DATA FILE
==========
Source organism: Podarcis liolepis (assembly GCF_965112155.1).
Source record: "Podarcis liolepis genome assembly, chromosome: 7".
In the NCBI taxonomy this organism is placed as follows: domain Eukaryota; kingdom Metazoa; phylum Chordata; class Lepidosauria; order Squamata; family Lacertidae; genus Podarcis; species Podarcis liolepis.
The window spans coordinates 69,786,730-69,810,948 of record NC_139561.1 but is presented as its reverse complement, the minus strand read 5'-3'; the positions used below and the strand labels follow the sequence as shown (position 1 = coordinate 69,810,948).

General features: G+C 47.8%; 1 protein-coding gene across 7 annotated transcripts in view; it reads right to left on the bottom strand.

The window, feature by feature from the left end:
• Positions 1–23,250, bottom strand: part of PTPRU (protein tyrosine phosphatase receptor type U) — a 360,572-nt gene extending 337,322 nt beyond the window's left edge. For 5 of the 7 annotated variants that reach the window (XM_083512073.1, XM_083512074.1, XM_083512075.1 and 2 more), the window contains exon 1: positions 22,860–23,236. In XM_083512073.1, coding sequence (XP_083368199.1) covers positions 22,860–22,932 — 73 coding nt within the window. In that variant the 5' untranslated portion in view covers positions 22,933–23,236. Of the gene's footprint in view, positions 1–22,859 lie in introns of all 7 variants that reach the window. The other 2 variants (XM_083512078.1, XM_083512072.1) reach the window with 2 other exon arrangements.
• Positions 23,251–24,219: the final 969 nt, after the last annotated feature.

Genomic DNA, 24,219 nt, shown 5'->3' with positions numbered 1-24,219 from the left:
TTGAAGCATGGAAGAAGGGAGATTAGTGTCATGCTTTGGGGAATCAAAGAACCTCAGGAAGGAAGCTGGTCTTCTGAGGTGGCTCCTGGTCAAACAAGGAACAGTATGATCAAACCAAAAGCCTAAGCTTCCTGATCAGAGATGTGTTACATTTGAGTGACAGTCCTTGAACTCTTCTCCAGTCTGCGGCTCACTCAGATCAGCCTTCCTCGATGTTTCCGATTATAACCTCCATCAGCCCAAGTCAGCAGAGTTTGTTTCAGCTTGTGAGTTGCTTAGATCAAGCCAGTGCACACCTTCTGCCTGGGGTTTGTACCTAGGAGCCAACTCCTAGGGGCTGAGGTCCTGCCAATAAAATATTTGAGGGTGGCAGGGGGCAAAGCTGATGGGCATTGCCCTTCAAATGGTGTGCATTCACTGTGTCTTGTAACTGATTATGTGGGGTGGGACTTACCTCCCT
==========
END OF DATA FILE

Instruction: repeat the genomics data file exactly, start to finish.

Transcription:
Source organism: Podarcis liolepis (assembly GCF_965112155.1).
Source record: "Podarcis liolepis genome assembly, chromosome: 7".
In the NCBI taxonomy this organism is placed as follows: domain Eukaryota; kingdom Metazoa; phylum Chordata; class Lepidosauria; order Squamata; family Lacertidae; genus Podarcis; species Podarcis liolepis.
The window spans coordinates 69,786,730-69,810,948 of record NC_139561.1 but is presented as its reverse complement, the minus strand read 5'-3'; the positions used below and the strand labels follow the sequence as shown (position 1 = coordinate 69,810,948).

General features: G+C 47.8%; 1 protein-coding gene across 7 annotated transcripts in view; it reads right to left on the bottom strand.

The window, feature by feature from the left end:
• Positions 1–23,250, bottom strand: part of PTPRU (protein tyrosine phosphatase receptor type U) — a 360,572-nt gene extending 337,322 nt beyond the window's left edge. For 5 of the 7 annotated variants that reach the window (XM_083512073.1, XM_083512074.1, XM_083512075.1 and 2 more), the window contains exon 1: positions 22,860–23,236. In XM_083512073.1, coding sequence (XP_083368199.1) covers positions 22,860–22,932 — 73 coding nt within the window. In that variant the 5' untranslated portion in view covers positions 22,933–23,236. Of the gene's footprint in view, positions 1–22,859 lie in introns of all 7 variants that reach the window. The other 2 variants (XM_083512078.1, XM_083512072.1) reach the window with 2 other exon arrangements.
• Positions 23,251–24,219: the final 969 nt, after the last annotated feature.

Genomic DNA, 24,219 nt, shown 5'->3' with positions numbered 1-24,219 from the left:
TTGAAGCATGGAAGAAGGGAGATTAGTGTCATGCTTTGGGGAATCAAAGAACCTCAGGAAGGAAGCTGGTCTTCTGAGGTGGCTCCTGGTCAAACAAGGAACAGTATGATCAAACCAAAAGCCTAAGCTTCCTGATCAGAGATGTGTTACATTTGAGTGACAGTCCTTGAACTCTTCTCCAGTCTGCGGCTCACTCAGATCAGCCTTCCTCGATGTTTCCGATTATAACCTCCATCAGCCCAAGTCAGCAGAGTTTGTTTCAGCTTGTGAGTTGCTTAGATCAAGCCAGTGCACACCTTCTGCCTGGGGTTTGTACCTAGGAGCCAACTCCTAGGGGCTGAGGTCCTGCCAATAAAATATTTGAGGGTGGCAGGGGGCAAAGCTGATGGGCATTGCCCTTCAAATGGTGTGCATTCACTGTGTCTTGTAACTGATTATGTGGGGTGGGACTTACCTCCCT